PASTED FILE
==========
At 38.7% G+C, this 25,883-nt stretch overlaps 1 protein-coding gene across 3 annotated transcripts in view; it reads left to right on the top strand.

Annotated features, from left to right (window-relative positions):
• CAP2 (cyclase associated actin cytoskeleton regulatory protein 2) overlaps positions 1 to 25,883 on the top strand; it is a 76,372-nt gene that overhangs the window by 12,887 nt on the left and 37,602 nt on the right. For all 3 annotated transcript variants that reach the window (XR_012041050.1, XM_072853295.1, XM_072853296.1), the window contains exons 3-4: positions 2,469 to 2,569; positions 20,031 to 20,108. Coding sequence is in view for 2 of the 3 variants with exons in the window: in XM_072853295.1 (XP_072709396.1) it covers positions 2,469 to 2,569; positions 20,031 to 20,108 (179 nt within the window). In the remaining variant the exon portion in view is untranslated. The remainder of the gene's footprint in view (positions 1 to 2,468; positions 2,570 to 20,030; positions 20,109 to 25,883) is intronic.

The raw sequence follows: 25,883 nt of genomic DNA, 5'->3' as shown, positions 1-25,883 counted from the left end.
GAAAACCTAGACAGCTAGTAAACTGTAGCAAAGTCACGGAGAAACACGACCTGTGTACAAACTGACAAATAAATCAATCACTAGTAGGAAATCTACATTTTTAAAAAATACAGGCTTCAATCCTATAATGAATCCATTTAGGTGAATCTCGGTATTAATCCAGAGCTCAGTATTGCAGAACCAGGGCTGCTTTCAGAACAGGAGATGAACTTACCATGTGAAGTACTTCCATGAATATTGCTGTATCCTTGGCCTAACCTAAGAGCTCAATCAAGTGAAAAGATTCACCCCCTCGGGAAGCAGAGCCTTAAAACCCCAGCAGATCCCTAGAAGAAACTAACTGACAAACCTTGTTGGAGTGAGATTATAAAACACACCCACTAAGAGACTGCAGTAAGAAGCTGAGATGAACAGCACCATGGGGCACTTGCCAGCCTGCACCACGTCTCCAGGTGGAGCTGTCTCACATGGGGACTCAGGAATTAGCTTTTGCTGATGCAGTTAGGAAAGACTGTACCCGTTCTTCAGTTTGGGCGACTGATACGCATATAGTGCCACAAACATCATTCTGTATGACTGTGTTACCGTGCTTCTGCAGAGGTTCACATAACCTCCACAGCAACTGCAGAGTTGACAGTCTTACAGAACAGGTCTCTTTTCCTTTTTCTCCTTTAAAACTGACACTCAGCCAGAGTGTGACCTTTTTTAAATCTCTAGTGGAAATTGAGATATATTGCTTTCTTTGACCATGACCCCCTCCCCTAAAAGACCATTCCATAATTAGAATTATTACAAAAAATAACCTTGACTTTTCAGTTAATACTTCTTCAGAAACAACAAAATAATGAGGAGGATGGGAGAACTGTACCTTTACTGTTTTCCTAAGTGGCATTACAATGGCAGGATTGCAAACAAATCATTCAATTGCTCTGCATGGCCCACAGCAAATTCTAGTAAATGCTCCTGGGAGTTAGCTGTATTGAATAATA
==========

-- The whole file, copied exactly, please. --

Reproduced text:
At 38.7% G+C, this 25,883-nt stretch overlaps 1 protein-coding gene across 3 annotated transcripts in view; it reads left to right on the top strand.

Annotated features, from left to right (window-relative positions):
• CAP2 (cyclase associated actin cytoskeleton regulatory protein 2) overlaps positions 1 to 25,883 on the top strand; it is a 76,372-nt gene that overhangs the window by 12,887 nt on the left and 37,602 nt on the right. For all 3 annotated transcript variants that reach the window (XR_012041050.1, XM_072853295.1, XM_072853296.1), the window contains exons 3-4: positions 2,469 to 2,569; positions 20,031 to 20,108. Coding sequence is in view for 2 of the 3 variants with exons in the window: in XM_072853295.1 (XP_072709396.1) it covers positions 2,469 to 2,569; positions 20,031 to 20,108 (179 nt within the window). In the remaining variant the exon portion in view is untranslated. The remainder of the gene's footprint in view (positions 1 to 2,468; positions 2,570 to 20,030; positions 20,109 to 25,883) is intronic.

The raw sequence follows: 25,883 nt of genomic DNA, 5'->3' as shown, positions 1-25,883 counted from the left end.
GAAAACCTAGACAGCTAGTAAACTGTAGCAAAGTCACGGAGAAACACGACCTGTGTACAAACTGACAAATAAATCAATCACTAGTAGGAAATCTACATTTTTAAAAAATACAGGCTTCAATCCTATAATGAATCCATTTAGGTGAATCTCGGTATTAATCCAGAGCTCAGTATTGCAGAACCAGGGCTGCTTTCAGAACAGGAGATGAACTTACCATGTGAAGTACTTCCATGAATATTGCTGTATCCTTGGCCTAACCTAAGAGCTCAATCAAGTGAAAAGATTCACCCCCTCGGGAAGCAGAGCCTTAAAACCCCAGCAGATCCCTAGAAGAAACTAACTGACAAACCTTGTTGGAGTGAGATTATAAAACACACCCACTAAGAGACTGCAGTAAGAAGCTGAGATGAACAGCACCATGGGGCACTTGCCAGCCTGCACCACGTCTCCAGGTGGAGCTGTCTCACATGGGGACTCAGGAATTAGCTTTTGCTGATGCAGTTAGGAAAGACTGTACCCGTTCTTCAGTTTGGGCGACTGATACGCATATAGTGCCACAAACATCATTCTGTATGACTGTGTTACCGTGCTTCTGCAGAGGTTCACATAACCTCCACAGCAACTGCAGAGTTGACAGTCTTACAGAACAGGTCTCTTTTCCTTTTTCTCCTTTAAAACTGACACTCAGCCAGAGTGTGACCTTTTTTAAATCTCTAGTGGAAATTGAGATATATTGCTTTCTTTGACCATGACCCCCTCCCCTAAAAGACCATTCCATAATTAGAATTATTACAAAAAATAACCTTGACTTTTCAGTTAATACTTCTTCAGAAACAACAAAATAATGAGGAGGATGGGAGAACTGTACCTTTACTGTTTTCCTAAGTGGCATTACAATGGCAGGATTGCAAACAAATCATTCAATTGCTCTGCATGGCCCACAGCAAATTCTAGTAAATGCTCCTGGGAGTTAGCTGTATTGAATAATA